The Arthur Conan Doyle EncyclopediaThe Arthur Conan Doyle EncyclopediaThe Arthur Conan Doyle Encyclopedia
22 May 1859, Edinburgh M.D., Kt, KStJ, D.L., LL.D., Sportsman, Writer, Poet, Politician, Justicer, Spiritualist Crowborough, 7 July 1930


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"I am an intermittent golfer, getting very violent attacks at regular intervals," says Dr. Conan Doyle "It usually takes me about two months to convince myself that I shall ever be any good, and then I give it up until a fresh burst of energy gets me trying once more. I played in Egypt until they told me that excavators had to pay a special tax. I inaugurated a private course in Vermont also, and the Yankee farmers asked us what we were boring for."

Evening Express (10 november 1898, p. 4)



Dr. Conan Doyle tells an amusing story of his first experience on arriving at Portsmouth some years ago. The doctor, who has now forsaken physic for fiction, went to the southern port with the intention of practising the healing art in the Southsea district, and, in his first voyage of discovery round the town, came upon a crowd greatly interested in the brutal ill-treatment of a woman by her natural protector, who appeared to be a travelling tinker. Dr. Doyle gallantly intervened, and the tinker's wrath was straight-way diverted. The man went at once for the doctor-author, who had to "assume the defensive." It so happened, however, that the tinker collided with a British tar, who immediately rataliated with heavy interest. This second diversion suggested to Dr. Doyle that, having rescued the woman, it was time to disappear.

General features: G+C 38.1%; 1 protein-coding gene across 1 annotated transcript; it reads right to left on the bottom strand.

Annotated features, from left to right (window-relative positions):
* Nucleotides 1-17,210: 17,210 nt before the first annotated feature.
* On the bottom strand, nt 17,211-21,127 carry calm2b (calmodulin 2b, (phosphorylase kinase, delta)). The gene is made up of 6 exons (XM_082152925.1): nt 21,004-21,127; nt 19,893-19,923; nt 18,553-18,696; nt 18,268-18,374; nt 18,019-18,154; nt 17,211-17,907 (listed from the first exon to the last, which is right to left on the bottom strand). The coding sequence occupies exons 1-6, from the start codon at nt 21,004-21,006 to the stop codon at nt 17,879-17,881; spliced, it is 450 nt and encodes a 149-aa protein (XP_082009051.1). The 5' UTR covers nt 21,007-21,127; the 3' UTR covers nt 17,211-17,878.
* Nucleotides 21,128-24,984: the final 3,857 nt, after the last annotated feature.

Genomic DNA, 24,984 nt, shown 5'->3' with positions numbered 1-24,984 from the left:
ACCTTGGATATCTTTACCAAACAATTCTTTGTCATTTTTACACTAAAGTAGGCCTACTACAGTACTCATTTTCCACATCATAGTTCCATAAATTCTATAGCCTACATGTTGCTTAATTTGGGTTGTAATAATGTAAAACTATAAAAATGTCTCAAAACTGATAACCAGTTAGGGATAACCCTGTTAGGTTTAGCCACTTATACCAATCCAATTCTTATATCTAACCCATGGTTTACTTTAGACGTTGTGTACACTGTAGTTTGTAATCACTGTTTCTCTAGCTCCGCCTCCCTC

Evening Express (21 january 1893, p. 2)